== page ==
The longest-ever government shutdown cost the federal government $11 billion in lost economic activity, although about $8 billion of that will be made up in additional economic activity as back pay goes out to federal workers, the Congressional Budget Office said in a report Monday.
The shutdown is projected to lower America's gross domestic product by $3 billion in the fourth quarter of 2018, as well as by $8 billion for the first quarter in 2019, the CBO said. But the economy will grow about $8 billion faster in the next two quarters than it would have without the shutdown, muting its long-term effect.
As a percentage of the overall economy, the impact of the shutdown is small -- just 0.2% of GDP for the first quarter of 2019. But, the CBO notes, "underlying those effects on the overall economy are much more significant effects on individuals, businesses and workers."
The CBO also projected Monday that the American economy would grow by 2.3% in 2019 as the temporary boost from the Republican tax law and other new federal spending begins to fade.
The U.S. economy expanded by 3.1% in 2018, in part because of the tax cut and increase in federal spending passed by Congress that year. But the effect of the tax cut will be more muted in 2019, according to the CBO, which also projected gross domestic product will only grow by an average of 1.7% through 2023.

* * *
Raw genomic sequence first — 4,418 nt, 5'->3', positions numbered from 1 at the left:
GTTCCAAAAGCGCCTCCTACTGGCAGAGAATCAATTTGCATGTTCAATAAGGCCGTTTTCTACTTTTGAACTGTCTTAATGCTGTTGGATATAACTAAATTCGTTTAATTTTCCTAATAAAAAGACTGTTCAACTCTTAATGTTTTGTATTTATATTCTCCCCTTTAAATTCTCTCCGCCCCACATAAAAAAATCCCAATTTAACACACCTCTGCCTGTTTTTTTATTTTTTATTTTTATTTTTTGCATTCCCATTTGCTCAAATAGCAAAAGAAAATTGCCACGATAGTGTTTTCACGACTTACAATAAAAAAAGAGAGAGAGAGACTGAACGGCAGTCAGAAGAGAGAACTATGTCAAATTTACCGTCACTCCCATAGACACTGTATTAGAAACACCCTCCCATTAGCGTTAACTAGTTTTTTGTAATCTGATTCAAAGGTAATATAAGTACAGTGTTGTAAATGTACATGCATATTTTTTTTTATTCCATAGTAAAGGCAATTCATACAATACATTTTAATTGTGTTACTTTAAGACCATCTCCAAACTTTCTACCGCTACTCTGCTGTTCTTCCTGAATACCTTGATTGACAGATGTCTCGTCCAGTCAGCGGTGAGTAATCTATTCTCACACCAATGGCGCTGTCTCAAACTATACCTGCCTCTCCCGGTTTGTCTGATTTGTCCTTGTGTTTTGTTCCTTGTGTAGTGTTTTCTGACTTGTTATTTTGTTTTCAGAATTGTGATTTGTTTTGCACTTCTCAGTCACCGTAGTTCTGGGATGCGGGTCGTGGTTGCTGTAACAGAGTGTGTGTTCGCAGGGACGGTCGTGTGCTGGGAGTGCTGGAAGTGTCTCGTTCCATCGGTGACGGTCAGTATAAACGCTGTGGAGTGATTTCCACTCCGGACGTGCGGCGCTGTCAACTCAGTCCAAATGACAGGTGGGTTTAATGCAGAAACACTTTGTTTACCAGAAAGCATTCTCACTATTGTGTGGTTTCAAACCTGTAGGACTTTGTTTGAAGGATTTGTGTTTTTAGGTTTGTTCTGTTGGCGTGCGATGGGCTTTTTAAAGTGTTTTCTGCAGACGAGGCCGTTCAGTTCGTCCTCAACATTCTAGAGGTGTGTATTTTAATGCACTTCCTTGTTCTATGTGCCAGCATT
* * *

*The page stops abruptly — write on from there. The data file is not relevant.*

The report comes amid fears of a global economic slowdown as well as ongoing trade tension between the United States and China and the lingering impact of the longest government shutdown in American history.
The CBO projects the economy only growing by 1.7% in 2020, a presidential election year.
"Growth in business fixed investment, which contributed almost one-third of the GDP growth in 2018, is expected to slow markedly this year as the effects of the 2017 tax act on investment moderate," the CBO's report states.
Last year, the economy grew at an annualized rate of 4.1% from April to June in the fastest expansion since 2014. Trump celebrated the news as a victory for his administration's economic policies, though economists warned the jump could prove a temporary blip rather than a new normal.